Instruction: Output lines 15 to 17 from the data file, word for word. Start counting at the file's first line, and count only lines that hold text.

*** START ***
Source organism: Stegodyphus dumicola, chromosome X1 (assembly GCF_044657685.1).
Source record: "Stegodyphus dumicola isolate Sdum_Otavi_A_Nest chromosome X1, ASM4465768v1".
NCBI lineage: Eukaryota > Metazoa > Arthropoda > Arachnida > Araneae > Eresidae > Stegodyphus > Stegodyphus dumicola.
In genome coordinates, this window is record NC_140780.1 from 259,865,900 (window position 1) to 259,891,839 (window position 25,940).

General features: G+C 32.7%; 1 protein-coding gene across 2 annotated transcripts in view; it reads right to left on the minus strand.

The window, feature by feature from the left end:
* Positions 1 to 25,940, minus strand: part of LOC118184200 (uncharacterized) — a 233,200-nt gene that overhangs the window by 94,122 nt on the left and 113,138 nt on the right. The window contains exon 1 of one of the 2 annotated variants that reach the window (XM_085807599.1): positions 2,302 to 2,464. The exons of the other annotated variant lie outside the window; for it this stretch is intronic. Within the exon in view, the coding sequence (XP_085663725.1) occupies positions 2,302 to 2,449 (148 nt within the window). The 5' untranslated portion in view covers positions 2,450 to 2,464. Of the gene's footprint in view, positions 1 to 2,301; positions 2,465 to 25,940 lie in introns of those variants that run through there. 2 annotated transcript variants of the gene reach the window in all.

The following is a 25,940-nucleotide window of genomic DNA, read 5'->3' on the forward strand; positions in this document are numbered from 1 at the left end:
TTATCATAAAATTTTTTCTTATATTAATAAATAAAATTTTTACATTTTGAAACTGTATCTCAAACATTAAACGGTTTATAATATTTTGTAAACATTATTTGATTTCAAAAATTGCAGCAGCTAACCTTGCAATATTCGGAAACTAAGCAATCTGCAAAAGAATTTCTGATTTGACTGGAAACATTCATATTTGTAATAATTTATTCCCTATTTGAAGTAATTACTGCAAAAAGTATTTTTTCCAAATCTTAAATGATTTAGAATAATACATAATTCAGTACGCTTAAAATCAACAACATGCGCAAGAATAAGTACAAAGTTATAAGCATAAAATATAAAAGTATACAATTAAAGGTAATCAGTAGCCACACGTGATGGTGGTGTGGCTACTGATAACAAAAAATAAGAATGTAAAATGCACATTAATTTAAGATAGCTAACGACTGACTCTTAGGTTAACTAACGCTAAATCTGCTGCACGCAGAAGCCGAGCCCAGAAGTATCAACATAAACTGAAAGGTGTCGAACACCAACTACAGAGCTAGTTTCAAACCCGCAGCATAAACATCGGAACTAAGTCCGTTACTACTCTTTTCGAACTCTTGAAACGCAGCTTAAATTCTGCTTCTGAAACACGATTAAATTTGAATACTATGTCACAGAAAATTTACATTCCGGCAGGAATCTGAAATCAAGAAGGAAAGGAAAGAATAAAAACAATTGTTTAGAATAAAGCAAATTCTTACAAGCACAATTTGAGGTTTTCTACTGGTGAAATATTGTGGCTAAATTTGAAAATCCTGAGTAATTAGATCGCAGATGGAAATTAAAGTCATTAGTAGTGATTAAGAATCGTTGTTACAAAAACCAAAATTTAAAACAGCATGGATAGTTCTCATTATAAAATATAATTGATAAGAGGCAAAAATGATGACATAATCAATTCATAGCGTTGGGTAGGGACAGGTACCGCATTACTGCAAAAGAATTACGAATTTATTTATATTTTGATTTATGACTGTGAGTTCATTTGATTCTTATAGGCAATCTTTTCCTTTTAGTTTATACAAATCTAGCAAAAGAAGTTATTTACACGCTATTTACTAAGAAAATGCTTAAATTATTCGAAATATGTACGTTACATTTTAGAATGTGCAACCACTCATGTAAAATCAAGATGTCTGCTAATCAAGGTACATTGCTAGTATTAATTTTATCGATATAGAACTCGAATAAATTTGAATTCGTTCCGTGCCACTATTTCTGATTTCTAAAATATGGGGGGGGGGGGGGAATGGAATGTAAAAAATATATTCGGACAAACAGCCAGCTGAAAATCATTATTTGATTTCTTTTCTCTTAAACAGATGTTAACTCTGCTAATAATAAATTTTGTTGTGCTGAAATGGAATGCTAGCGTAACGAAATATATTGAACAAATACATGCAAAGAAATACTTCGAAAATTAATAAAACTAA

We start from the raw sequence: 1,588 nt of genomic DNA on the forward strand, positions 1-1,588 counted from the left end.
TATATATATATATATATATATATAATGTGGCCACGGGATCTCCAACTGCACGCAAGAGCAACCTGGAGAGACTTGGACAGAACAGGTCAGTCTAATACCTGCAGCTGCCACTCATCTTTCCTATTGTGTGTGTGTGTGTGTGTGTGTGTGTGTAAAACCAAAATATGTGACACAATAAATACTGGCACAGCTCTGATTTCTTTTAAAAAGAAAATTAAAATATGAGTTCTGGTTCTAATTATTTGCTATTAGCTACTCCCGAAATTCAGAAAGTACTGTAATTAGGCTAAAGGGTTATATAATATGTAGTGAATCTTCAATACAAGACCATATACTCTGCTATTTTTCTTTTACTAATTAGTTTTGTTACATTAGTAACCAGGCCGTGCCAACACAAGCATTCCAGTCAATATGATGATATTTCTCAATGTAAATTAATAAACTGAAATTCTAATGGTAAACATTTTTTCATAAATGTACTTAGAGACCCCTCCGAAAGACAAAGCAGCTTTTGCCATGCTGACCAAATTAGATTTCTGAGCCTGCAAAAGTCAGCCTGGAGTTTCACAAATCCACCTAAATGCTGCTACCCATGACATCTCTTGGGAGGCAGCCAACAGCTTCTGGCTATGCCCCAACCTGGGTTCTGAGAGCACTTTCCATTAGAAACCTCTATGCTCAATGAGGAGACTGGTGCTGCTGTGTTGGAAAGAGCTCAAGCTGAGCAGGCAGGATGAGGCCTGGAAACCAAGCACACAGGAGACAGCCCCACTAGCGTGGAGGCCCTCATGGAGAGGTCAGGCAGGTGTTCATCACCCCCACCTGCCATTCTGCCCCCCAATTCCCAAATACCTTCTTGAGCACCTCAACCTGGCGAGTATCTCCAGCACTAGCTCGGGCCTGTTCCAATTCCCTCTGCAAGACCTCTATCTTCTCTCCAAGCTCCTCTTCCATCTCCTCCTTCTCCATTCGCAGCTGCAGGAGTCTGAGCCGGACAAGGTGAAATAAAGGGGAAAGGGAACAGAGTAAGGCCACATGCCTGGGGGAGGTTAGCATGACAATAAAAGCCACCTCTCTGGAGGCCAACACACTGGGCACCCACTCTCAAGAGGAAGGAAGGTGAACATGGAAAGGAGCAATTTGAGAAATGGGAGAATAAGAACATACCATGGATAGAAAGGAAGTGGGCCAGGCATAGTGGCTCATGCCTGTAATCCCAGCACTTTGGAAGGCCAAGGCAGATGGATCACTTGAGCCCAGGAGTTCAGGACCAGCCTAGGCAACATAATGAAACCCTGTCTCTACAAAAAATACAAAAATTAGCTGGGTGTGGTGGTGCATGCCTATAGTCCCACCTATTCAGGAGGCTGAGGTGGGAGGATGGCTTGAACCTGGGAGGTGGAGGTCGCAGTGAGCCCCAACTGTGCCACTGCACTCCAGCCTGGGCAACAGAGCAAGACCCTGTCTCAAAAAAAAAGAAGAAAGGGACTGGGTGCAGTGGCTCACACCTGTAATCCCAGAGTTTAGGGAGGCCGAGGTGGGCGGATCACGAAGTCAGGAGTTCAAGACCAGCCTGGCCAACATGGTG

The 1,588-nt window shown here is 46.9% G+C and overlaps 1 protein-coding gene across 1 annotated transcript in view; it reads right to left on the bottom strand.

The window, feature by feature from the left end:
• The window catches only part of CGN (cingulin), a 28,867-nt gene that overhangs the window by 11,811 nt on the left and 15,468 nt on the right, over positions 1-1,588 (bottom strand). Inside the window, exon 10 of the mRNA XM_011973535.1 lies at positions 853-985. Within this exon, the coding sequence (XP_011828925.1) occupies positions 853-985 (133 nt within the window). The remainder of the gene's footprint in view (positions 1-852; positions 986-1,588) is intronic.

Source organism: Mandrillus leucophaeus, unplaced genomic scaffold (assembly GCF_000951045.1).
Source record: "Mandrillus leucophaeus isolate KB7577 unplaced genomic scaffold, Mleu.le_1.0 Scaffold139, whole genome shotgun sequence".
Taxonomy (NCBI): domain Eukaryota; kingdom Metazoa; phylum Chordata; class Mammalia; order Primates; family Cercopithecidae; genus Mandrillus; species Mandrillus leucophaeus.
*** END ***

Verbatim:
Source organism: Mandrillus leucophaeus, unplaced genomic scaffold (assembly GCF_000951045.1).
Source record: "Mandrillus leucophaeus isolate KB7577 unplaced genomic scaffold, Mleu.le_1.0 Scaffold139, whole genome shotgun sequence".
Taxonomy (NCBI): domain Eukaryota; kingdom Metazoa; phylum Chordata; class Mammalia; order Primates; family Cercopithecidae; genus Mandrillus; species Mandrillus leucophaeus.